The Projector

Amusements & Useful Devices from K. A. Wisniewski

Bob Brown Bubbles

As I begin to consider the next phrase of Roving Eye Press, I have been researching more of Bob Brown‘s poetry, including a lot of poems not included in some of his books.  For Tuesday’s post, I shared the poem “Lest We Forget,” a fun list that blends the best of Brown’s life and style:  food and drink, travel, poetry and politics.

This post, I wanted to share “ROBERT CARLTON BROWN Emits a Few Bubbles,” a poem inspired by Brown but actually written by American poet and critic Louis Untermeyer.

In addition to writing poetry, Untermeyer also contributed essays to socialist publications like The Masses (where he probably met Brown) and The Liberator, and in 1916 he co-founded the magazine The Seven Arts.  Contributors to latter magazine included Theodore Dreiser, Robert Frost, Kahlil Gibran, D. H. Lawrence, and Amy Lowell.  In his lifetime, Untermeyer collected over 30 anthologies of poetry and a number of essay collections, including The Forms of Poetry (1926), The Lowest Form of Wit (1946), and The Pursuit of Poetry (1969).  In 1961, he was named Consultant in Poetry to the Library of Congress.


In addition to serious poetry, Untermeyer published two volumes of “critical parodies”:  — And Other Poets (1917) and Including Horace (1919).  “Bubbles” was published in the first collection.

In the biography The Amazing Adventures of Bob Brown (2016), Craig Saper notes,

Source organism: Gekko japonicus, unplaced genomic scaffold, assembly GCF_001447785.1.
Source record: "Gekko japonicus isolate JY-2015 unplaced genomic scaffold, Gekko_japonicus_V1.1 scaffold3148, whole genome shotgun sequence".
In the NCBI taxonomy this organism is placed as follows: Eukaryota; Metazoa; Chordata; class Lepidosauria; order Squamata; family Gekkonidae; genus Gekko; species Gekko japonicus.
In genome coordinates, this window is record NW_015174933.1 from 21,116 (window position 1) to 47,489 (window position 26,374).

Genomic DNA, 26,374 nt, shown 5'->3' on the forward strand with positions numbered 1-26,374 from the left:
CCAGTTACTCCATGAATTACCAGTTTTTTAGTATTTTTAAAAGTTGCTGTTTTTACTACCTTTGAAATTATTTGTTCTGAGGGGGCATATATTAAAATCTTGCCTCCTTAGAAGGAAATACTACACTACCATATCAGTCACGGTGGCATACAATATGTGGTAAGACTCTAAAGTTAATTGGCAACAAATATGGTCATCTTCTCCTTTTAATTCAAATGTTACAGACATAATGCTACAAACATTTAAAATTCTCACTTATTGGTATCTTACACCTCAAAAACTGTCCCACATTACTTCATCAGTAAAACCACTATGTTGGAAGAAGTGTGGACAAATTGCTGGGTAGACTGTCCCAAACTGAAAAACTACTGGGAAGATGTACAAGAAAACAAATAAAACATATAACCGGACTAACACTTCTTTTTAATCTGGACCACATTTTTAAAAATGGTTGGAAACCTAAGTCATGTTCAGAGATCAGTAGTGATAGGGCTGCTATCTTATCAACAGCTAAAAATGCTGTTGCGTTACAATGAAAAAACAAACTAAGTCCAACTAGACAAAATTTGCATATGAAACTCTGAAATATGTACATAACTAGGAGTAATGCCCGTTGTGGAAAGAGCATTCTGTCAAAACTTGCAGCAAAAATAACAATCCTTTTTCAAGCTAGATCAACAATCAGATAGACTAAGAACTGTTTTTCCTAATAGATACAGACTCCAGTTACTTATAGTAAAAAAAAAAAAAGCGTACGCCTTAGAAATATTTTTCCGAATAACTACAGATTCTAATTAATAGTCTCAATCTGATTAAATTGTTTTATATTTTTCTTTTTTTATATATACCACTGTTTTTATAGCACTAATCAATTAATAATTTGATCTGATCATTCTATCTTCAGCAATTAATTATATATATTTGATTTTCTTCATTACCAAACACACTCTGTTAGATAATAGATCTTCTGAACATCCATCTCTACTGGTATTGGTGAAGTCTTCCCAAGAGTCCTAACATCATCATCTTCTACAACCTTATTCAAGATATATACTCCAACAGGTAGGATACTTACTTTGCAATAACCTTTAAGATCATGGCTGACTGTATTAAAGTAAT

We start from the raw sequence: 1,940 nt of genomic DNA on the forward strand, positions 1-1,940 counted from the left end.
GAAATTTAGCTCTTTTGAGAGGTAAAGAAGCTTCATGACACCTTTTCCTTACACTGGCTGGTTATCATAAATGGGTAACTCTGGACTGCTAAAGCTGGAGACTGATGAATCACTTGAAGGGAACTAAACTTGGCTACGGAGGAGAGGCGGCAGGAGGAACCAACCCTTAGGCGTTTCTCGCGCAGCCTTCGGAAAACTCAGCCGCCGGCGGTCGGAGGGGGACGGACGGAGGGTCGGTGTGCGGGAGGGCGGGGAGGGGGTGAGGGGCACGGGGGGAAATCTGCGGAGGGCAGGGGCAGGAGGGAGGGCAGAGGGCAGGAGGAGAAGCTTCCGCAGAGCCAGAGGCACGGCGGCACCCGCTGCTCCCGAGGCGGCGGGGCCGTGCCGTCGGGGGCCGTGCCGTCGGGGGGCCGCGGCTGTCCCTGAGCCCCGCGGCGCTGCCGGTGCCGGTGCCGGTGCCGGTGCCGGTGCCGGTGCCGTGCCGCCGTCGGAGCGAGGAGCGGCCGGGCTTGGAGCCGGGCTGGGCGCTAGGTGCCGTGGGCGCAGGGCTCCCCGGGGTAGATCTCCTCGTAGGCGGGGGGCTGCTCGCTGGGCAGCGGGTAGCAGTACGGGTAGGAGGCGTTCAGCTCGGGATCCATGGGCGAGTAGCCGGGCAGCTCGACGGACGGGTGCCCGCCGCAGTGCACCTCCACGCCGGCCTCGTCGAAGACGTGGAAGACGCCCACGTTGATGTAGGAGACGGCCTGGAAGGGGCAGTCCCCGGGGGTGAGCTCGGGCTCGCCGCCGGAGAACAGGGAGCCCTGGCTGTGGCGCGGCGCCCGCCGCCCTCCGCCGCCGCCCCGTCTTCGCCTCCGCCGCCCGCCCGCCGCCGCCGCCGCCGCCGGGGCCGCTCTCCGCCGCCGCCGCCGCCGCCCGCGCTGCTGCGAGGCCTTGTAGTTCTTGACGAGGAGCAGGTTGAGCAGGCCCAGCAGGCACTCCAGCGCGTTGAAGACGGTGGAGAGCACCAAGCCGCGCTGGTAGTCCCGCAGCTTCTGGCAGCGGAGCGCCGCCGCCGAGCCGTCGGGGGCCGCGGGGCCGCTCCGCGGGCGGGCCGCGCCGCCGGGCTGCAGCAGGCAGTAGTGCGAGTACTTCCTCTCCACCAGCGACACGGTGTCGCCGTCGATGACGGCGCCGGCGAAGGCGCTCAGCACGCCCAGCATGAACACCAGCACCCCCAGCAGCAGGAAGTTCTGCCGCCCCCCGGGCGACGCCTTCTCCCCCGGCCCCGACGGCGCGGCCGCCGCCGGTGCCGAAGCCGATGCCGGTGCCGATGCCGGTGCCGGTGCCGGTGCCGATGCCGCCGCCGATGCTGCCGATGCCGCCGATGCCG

“Untermeyer succinctly captured Brown’s maniac and inspiring energy as a poet.  Precisely because Untermeyer thought to include Brown as a poet worthy of imitation and parody, Untermeyer recognized that Brown had great and lasting significance for cultural history” (85).

Prior to Saper’s work, Untermeyer’s faux Brown actually fooled a number of critics, who thought this was a Brown poem!  Yes!  And this is where my own interests emerge: in the appropriation, in the faux pseudonym, in the hoax, and in the inside joke! (When I read Saper’s manuscript prior to the publication’s release, I smiled, feeling like I was part of this group!)

Selected correspondence between Brown and Untermeyer are housed in the Bob Brown Papers at Southern Illinois University, but I think Untermeyer best summarized “B.B.” in a 1932 issue of Contempo:

“I’ve known him ever since the days we were fellow contributing editors on the old Masses.  I’ve been saying privately and I’m willing to say publicly that Bob Brown is the sort of phenomenon that this country needs far more than a good five-cent President.  B. B. is uncompromising.  He is salt after a diet of saccharine. He is the welcome opposite of pink pincushion preciosity. He worships nothing except malt and Malthus; if he has any god it is Gusto.  In short — and I can think of no more characteristic praise for him — he is unpredictable.”

I can think of no better description of Brown, no better qualities to emulate as a writer and thinker.

Now watch the bubbles!


Emits a Few Bubbles.


I AM the king of the rats.
And all my thoughts are little mice.
They have a great way of running every
And a greater hunger.
Nothing will satisfy their ferocious appetite—
Not even when they have devoured the world,
And gnaw on the thin, gray rind
Of the mouldy skies.


Is this China?
Something tells me it must be.
It may be the fantastically-colored Chop-Suey
Above the Child’s restaurant at the corner.
Or it may be the lone traffic policeman
Standing like a blue Buddha
With his one eternally upraised arm.
Or it may be the mass of amber electric lights
Dropping from the sign boards,
Like globules of gold perspiration
From a Chinaman’s yellow brow.


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